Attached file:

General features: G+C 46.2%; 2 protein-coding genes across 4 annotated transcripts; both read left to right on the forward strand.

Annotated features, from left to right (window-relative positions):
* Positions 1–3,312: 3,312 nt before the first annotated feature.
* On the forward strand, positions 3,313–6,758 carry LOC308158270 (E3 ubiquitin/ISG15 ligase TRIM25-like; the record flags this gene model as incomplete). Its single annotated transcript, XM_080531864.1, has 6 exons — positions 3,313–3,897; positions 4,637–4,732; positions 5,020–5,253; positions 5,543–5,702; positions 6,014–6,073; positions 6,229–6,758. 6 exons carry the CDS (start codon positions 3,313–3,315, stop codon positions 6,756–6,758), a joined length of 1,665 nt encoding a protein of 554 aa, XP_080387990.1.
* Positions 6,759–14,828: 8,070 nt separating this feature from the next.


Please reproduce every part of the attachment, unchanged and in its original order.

General features: G+C 46.2%; 2 protein-coding genes across 4 annotated transcripts; both read left to right on the forward strand.

Annotated features, from left to right (window-relative positions):
* Positions 1–3,312: 3,312 nt before the first annotated feature.
* On the forward strand, positions 3,313–6,758 carry LOC308158270 (E3 ubiquitin/ISG15 ligase TRIM25-like; the record flags this gene model as incomplete). Its single annotated transcript, XM_080531864.1, has 6 exons — positions 3,313–3,897; positions 4,637–4,732; positions 5,020–5,253; positions 5,543–5,702; positions 6,014–6,073; positions 6,229–6,758. 6 exons carry the CDS (start codon positions 3,313–3,315, stop codon positions 6,756–6,758), a joined length of 1,665 nt encoding a protein of 554 aa, XP_080387990.1.
* Positions 6,759–14,828: 8,070 nt separating this feature from the next.